So, as I've eluded to, the content is more on the heavy PG-13 side. Seems like everybody uses profanity, even the young children, while sex is something the characters aren't afraid of talking openly and flippantly about. Discretion and modesty seems to be far from everyone's minds, and as usual, the Christians in the film aren't painted in a very good light (I'll admit, that can be warranted sometimes, but I still hate seeing it portrayed in entertainment as such -- and in a film about a holiday that's based around Christ's birth, no less). There was a lot of potential for Four Christmases to be the kind of Christmas movie you'd want to revisit each season, based on its unique premise, but instead the movie goes for cheap laughs which aren't even that funny most of the time. It's appreciated that the film does even try at heart before the credits roll (and reinforce that the pursuit of a healthy family environment, despite your upbringing, is worth the effort), but I'm afraid it's a lost effort.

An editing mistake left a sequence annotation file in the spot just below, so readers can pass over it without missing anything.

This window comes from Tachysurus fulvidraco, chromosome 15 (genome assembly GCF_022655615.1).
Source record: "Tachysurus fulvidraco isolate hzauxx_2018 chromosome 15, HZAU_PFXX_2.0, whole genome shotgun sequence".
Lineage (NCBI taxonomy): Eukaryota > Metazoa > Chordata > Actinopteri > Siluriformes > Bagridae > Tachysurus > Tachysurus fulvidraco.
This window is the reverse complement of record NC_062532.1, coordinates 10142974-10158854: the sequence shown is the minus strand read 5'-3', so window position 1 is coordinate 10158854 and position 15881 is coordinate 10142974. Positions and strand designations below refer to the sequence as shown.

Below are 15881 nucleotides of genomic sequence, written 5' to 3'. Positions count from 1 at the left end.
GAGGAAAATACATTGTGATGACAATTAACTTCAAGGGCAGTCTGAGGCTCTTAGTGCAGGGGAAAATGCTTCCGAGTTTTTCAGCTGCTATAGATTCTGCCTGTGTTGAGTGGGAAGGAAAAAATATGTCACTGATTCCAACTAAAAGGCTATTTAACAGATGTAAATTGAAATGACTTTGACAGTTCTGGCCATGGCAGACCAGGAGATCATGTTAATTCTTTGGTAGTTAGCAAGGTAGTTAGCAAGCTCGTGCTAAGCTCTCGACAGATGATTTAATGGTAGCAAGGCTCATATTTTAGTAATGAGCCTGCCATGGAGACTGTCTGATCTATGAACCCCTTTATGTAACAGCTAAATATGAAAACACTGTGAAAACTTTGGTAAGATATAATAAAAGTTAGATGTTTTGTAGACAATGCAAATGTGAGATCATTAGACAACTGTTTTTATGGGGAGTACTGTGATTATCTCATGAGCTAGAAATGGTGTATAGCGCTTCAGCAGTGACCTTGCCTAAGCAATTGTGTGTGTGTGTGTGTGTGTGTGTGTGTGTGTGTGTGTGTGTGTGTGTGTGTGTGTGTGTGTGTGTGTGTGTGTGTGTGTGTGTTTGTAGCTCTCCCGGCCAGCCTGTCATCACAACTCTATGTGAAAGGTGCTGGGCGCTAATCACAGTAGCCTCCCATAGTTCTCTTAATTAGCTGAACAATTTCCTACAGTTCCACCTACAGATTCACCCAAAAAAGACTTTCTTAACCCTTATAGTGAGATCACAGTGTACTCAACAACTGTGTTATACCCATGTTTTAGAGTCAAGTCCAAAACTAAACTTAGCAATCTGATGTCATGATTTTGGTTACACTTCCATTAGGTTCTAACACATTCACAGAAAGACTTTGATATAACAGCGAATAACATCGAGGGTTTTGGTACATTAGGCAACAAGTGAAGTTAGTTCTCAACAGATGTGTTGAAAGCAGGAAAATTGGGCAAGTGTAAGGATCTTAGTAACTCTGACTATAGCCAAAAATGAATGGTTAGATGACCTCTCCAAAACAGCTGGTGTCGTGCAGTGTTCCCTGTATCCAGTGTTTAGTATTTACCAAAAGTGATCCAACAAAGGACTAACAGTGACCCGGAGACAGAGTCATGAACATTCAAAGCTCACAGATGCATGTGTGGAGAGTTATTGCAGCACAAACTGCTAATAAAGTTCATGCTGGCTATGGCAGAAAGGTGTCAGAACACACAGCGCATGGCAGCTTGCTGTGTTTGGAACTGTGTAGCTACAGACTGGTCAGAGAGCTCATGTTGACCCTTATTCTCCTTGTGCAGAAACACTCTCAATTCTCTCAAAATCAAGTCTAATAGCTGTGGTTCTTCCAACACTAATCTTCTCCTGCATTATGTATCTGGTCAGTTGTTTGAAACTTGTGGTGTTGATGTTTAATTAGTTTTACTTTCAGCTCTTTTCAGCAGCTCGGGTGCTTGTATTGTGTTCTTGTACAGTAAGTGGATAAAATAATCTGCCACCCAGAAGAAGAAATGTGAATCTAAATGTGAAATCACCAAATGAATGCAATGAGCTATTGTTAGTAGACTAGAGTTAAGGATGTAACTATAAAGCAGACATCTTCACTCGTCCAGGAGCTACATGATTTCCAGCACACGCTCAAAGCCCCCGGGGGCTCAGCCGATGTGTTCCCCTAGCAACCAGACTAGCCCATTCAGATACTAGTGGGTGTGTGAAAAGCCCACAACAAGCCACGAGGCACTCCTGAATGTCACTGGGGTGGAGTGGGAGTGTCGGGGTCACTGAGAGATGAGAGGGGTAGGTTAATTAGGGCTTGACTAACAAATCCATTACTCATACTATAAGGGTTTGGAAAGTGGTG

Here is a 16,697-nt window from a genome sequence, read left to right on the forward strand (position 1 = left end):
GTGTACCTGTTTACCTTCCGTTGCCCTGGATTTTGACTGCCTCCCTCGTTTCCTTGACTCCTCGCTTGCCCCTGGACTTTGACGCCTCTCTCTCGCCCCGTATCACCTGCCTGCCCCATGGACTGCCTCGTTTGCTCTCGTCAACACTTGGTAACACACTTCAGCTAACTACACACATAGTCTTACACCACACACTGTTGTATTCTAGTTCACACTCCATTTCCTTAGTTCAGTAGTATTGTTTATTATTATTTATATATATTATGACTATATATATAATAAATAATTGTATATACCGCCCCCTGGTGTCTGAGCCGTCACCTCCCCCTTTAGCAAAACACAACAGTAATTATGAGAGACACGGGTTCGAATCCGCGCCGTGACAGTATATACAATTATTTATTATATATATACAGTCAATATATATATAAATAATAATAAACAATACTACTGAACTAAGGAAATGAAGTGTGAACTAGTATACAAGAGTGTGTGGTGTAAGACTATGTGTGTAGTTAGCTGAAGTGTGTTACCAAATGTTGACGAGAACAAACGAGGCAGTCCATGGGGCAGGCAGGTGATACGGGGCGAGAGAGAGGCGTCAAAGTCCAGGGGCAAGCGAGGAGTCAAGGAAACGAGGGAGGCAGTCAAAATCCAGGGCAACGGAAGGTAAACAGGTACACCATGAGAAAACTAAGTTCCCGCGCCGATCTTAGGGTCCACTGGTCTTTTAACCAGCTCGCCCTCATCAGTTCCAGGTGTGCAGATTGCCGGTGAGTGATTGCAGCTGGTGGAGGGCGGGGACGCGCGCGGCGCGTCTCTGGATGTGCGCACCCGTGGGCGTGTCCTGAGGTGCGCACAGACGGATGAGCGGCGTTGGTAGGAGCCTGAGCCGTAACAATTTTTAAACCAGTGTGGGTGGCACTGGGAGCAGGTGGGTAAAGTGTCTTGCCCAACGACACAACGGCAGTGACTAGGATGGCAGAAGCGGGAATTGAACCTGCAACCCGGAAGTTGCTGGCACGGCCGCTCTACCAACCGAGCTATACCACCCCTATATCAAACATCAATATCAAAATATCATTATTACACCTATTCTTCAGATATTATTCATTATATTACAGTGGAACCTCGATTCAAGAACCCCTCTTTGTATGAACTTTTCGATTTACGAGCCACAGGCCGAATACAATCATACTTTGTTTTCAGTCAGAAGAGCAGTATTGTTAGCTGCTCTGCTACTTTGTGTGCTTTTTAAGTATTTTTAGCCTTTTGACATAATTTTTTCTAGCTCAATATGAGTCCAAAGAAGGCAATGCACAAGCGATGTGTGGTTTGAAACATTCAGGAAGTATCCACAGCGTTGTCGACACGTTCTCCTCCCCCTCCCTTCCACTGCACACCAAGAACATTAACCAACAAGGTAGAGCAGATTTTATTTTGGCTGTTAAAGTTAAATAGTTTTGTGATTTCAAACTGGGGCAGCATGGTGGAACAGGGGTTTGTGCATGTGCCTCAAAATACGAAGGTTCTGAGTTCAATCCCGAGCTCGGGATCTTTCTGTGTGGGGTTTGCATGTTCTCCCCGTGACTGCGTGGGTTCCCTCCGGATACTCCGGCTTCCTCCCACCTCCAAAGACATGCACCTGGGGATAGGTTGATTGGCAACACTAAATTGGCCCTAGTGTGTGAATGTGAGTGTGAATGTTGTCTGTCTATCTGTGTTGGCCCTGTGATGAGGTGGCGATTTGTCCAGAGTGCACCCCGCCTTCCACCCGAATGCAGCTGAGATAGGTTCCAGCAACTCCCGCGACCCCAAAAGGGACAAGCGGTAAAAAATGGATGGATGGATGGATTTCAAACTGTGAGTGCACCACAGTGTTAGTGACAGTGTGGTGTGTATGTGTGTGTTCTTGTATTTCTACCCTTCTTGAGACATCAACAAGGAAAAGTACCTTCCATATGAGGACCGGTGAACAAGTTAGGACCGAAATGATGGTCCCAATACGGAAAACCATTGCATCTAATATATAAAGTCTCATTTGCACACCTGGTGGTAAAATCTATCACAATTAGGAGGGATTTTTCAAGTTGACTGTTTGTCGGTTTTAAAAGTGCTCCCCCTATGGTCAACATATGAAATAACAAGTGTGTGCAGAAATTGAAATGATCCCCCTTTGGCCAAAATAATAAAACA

If you're looking for the perfect holiday comedy this Christmas season, you won't find it in Four Christmases. It's too vulgar to be a family film or a classic. It may have a couple good moments, but all in all, let's hope Hollywood won't keep making messes like this one. Skip this one and stay at home, out of the cold, and watch a real Christmas movie.- John DiBiase (reviewed: 12/6/08)
Disclaimer: All reviews are based solely on the opinions of the reviewer. Most reviews are rated on how the reviewer enjoyed the film overall, not exclusively on content. However, if the content really affects the reviewer's opinion and experience of the film, it will definitely affect the reviewer's overall rating.